Baby Driver’s Subaru WRX getaway scene is epic

Don’t worry if you haven’t seen Baby Driver yet, I’m not going to spoil anything.

The video above is the first scene of the film, so don’t be afraid to hit the play button. In fact, it’ll make you want to see it even more.

In what is possibly the best driving sequence we’ve seen in recent years, the eponymous protagonist ‘Baby’ rocks out to ‘Bellbottoms’ by The Jon Spencer Blues Explosion while throwing a 2006 hawkeye Subaru WRX thorugh the streets of Atlanta.

Baby Drivers Subaru WRX getaway sceneAnd even better is that the stunts were all practical. That means stunt drivers were actually in WRXs performing powerslides and high-speed J-turns though closed off streets. Lead Actor Ansel Elgort even did a few stunts himself.

The stunt team were also under extra pressure from ‘Cornetto Trilogy’ director Edgar Wright (Shaun of the Dead, Hot Fuzz, and The World’s End) as each sequence in the film is timed to the beat of the soundtrack.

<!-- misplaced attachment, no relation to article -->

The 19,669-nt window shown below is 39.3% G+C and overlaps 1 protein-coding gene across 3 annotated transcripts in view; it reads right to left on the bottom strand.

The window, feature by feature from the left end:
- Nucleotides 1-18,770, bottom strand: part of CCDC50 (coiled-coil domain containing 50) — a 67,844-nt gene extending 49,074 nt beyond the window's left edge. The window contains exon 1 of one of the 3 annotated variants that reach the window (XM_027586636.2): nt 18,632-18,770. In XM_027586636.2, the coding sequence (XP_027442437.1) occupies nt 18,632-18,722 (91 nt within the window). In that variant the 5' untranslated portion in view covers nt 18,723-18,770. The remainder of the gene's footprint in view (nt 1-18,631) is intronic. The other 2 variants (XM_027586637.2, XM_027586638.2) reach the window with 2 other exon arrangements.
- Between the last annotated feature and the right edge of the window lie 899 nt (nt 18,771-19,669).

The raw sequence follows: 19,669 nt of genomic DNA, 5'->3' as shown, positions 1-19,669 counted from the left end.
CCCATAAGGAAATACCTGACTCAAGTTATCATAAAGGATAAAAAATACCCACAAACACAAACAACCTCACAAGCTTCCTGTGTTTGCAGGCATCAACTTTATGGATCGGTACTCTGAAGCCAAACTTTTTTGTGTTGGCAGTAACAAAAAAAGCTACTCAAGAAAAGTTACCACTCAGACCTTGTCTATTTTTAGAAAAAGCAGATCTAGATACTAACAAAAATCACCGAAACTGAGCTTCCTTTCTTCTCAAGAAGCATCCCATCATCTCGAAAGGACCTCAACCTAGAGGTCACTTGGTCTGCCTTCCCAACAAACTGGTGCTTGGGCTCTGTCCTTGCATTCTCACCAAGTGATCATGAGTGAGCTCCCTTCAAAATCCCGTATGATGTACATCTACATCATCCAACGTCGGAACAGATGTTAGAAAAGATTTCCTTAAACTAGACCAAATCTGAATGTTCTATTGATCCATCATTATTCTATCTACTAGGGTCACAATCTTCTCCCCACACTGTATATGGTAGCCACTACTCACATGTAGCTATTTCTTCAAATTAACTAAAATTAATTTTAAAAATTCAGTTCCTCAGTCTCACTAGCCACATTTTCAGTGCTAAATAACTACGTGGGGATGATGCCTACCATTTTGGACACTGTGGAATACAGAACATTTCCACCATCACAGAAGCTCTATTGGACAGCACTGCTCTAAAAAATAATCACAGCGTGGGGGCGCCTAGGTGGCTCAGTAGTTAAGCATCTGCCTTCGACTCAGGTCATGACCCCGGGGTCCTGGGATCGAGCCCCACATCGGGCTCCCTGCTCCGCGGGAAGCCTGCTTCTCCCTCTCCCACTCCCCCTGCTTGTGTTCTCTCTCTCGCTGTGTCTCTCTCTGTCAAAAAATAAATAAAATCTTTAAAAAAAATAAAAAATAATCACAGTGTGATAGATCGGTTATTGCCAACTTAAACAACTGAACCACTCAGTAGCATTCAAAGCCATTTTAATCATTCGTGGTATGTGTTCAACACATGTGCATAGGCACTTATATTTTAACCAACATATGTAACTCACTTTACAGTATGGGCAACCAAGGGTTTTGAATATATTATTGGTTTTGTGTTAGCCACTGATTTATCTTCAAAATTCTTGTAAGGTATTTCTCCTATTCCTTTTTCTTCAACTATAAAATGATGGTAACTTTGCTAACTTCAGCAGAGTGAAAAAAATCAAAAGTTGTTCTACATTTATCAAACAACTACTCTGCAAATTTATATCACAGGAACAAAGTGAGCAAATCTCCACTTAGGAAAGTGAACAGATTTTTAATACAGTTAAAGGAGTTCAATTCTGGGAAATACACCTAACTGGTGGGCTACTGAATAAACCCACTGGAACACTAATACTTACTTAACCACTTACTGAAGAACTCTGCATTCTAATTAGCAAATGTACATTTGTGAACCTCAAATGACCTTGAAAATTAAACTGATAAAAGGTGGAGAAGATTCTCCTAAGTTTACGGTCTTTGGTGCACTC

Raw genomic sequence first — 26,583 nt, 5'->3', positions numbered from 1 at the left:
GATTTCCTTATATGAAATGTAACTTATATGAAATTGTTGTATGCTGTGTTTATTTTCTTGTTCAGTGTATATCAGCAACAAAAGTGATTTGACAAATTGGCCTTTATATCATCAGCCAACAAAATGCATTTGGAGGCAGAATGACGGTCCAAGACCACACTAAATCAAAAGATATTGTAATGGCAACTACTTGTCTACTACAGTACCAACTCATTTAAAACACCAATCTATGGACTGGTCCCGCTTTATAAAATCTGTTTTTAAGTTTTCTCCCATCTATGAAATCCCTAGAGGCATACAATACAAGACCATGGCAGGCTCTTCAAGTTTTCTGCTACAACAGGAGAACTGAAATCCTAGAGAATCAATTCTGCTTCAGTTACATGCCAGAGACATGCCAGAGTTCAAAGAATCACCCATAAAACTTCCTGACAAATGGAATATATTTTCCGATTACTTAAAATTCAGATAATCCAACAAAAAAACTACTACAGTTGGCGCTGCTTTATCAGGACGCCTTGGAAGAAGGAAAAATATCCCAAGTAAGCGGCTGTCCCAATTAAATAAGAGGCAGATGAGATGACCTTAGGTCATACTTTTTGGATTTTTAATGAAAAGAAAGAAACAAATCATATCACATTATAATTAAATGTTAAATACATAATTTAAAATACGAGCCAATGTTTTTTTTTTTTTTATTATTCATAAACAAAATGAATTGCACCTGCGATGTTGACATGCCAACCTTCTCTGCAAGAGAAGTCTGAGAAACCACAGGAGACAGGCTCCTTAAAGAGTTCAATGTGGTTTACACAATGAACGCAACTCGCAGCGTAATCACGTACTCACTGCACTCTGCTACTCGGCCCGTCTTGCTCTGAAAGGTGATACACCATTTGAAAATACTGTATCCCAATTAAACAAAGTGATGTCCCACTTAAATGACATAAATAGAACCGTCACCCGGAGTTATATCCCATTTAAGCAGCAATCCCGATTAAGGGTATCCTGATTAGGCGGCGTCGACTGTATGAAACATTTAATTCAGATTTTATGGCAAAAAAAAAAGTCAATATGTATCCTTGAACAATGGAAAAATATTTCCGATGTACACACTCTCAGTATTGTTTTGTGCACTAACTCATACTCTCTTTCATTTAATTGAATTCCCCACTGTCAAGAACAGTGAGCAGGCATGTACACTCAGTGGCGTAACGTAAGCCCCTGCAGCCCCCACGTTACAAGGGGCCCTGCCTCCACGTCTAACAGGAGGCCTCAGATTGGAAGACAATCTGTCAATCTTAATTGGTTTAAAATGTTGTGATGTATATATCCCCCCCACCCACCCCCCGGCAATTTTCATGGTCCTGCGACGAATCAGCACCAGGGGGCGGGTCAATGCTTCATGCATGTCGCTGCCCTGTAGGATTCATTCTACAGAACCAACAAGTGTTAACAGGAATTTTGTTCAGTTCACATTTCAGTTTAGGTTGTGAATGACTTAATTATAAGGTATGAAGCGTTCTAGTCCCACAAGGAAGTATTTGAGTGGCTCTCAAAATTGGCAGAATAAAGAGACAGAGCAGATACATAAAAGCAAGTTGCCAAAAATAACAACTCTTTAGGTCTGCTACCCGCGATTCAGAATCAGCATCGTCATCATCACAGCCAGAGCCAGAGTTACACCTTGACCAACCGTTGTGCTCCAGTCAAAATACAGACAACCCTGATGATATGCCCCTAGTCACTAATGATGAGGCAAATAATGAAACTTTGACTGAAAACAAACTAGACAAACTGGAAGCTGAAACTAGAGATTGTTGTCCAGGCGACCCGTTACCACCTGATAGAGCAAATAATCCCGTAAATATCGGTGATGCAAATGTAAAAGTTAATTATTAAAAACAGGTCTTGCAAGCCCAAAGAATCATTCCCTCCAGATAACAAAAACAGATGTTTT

Crashes, gunshots, and even visual patterns are tied in with the music so closely that a single mis-step by drivers would mean an entire shot had to be re-taken.

Baby Drivers Subaru WRX skiddingOne of the more subtle examples of visual or environmental patterns is at 3:05 in the scene, where the light poles between the car and camera are timed with the drums.

To get some of the scenes to play out the way Wright wanted, lead stunt driver Jeremy Fry had to take the wheel of a few different WRXs, one of which was rear-drive.

See if you can spot where it was featured most. The MOTOR team noticed a few slides that would have been a tad difficult for an AWD car to pull.

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We also found ourselves very much wanting to own a hawkeye WRX in red…

The idea of a getaway driver timing actions to music isn’t new to Wright. He directed a film clip for ‘Blue Song’ by British band Blue Royale in the early 2000s, with actors Noel Fielding and Nick Frost (Frost having gone on to star in all three ‘Cornetto’ films).


Wright, thankfully, still went on to use the idea for a feature-length film rather than binning it after the music video.

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